In an effort to begin implementing the public charge rule on the scheduled date of February 24, 2020, the U.S. Department of Homeland Security (DHS) is requesting the Office of Management and Budget (OMB) perform an emergency review of its public charge questionnaire. This questionnaire is to be used by consular officers in determining the admissibility of visa applicants under the rule. The DHS hopes to expedite the process by requesting the expedited review in time for the public charge rule implementation date.
As we reported in our recent GMS Flash Alert , on January 30, 2020, U.S. Citizenship and Immigration Services (USCIS) announced that the “public charge” final rule will be implemented on February 24, 2020.1 Once implemented, the rule will impose a higher standard on visa applicants to establish that they are not likely to become a public charge of the U.S. government. (For further details on background and context on the public charge rule, see our earlier reports.2)
In an effort to begin implementing the public charge rule on the scheduled date of February 24, 2020, the Department of Homeland Security (DHS) is requesting the Office of Management and Budget (OMB) perform an emergency review of its public charge questionnaire. This questionnaire is to be used by consular officers in determining the admissibility of visa applicants under the rule.
The draft version of the questionnaire has already been submitted to the OMB for final approval. However, as this process can typically take several months, the DHS hopes to expedite the process by requesting the expedited review in time for the public charge rule implementation date.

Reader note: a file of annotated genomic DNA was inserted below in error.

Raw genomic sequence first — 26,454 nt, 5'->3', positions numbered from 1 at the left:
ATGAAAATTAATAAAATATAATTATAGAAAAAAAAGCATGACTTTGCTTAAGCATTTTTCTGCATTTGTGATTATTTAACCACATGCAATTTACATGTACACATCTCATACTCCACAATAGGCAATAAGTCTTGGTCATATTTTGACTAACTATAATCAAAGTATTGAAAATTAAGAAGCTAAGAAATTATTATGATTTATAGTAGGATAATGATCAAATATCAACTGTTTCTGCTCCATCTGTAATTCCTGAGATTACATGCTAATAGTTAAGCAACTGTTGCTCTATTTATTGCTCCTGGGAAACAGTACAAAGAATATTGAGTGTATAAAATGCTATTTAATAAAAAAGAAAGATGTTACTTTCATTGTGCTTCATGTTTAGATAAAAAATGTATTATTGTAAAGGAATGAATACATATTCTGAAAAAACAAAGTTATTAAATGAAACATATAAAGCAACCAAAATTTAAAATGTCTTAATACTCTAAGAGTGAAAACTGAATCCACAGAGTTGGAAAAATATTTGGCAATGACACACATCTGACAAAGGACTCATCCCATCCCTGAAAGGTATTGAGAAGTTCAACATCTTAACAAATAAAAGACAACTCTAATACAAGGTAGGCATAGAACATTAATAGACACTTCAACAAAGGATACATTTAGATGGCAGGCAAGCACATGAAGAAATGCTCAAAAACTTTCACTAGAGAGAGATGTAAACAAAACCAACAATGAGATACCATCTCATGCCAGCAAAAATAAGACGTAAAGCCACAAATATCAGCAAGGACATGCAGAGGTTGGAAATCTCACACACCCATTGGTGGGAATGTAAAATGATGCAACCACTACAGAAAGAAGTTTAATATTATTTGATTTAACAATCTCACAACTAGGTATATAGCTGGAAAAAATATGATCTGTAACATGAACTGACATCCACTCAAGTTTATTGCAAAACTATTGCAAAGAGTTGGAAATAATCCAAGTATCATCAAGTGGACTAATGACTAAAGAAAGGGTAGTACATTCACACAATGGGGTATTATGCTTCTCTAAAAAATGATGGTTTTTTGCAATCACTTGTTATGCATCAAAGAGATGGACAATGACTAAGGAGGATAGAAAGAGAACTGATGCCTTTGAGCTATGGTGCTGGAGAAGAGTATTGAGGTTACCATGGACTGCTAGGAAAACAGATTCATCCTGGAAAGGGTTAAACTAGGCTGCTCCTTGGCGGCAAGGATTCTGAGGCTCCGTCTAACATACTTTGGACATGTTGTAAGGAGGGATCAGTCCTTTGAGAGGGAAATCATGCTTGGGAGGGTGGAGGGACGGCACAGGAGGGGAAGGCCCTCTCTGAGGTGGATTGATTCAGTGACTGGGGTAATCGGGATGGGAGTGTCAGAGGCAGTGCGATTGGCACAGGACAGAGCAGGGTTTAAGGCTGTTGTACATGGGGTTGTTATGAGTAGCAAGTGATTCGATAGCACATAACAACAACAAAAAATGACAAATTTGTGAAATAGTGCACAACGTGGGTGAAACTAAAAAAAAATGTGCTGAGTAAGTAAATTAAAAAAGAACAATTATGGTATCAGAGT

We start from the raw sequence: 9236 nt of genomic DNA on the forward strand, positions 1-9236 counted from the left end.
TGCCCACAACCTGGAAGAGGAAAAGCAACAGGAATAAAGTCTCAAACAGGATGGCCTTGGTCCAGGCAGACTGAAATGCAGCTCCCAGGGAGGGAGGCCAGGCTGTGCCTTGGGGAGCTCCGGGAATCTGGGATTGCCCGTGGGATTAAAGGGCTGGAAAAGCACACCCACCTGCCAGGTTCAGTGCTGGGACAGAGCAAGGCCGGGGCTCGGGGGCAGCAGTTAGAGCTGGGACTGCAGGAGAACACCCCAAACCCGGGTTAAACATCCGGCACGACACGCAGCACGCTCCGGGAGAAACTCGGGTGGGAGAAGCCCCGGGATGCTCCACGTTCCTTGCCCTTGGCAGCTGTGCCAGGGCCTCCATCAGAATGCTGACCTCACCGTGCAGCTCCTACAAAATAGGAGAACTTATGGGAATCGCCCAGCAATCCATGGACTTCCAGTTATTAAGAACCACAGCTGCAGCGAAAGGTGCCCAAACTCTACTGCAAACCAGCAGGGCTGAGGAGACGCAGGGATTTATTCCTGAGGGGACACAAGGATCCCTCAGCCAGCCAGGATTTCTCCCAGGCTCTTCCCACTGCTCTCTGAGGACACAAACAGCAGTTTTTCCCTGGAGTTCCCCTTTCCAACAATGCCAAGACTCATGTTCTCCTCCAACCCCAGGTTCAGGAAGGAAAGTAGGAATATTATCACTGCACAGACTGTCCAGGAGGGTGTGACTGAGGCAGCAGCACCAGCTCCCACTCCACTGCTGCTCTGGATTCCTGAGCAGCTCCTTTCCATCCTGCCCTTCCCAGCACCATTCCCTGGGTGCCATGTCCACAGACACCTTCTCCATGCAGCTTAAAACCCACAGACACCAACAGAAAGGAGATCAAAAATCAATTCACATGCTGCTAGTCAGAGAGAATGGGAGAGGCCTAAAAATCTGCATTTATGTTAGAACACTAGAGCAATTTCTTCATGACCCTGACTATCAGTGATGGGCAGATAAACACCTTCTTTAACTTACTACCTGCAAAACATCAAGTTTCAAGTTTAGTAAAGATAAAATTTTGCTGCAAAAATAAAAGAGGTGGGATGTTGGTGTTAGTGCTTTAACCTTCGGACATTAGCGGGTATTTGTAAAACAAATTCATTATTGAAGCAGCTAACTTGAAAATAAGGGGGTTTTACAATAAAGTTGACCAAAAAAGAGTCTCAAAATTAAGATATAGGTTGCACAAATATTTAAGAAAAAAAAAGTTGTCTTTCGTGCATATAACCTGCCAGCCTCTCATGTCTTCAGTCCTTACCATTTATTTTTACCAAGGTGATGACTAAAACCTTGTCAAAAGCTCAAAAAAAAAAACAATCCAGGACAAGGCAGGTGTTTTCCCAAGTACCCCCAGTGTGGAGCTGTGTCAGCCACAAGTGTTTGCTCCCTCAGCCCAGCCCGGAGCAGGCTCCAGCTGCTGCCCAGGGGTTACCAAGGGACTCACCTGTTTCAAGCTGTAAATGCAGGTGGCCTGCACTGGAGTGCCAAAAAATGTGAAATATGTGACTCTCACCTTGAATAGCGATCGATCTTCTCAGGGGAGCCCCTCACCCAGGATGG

Please note, there is no immediate impact to visa applicants as the public charge questionnaire has not been approved and finalized by the OMB. However, once finalized and the public charge rule is implemented, visa applicants – particularly immigrant visa applicants – will need to be prepared to submit additional financial information and documentation in support of their visa applications at U.S. Consulates and Embassies.
Currently, the draft version of the public charge questionnaire (Form DS -5540) requests information related to an applicant’s income, financial assets and liabilities, health insurance coverage, and receipt of public benefits, amongst other details. Once approved, this questionnaire will be mandatory for all immigrant visa applicants, including diversity lottery applicants. However, nonimmigrant visa applicants will only need to complete the questionnaire if requested by the consular officer.
Our office is tracking these matters closely. We will endeavor to keep readers of GMS Flash Alert posted on any important developments as and when they occur.
1 See "USCIS Announces Public Charge Rule Implementation Following Supreme Court Stay of Nationwide Injunctions," (January 30, 2020) on the USCIS website.
* Please note that KPMG LLP (U.S.) does not provide any immigration services or legal services. However, KPMG Law LLP in Canada can assist clients with U.S. immigration matters.
The information contained in this newsletter was submitted by the KPMG International member firm in Canada.
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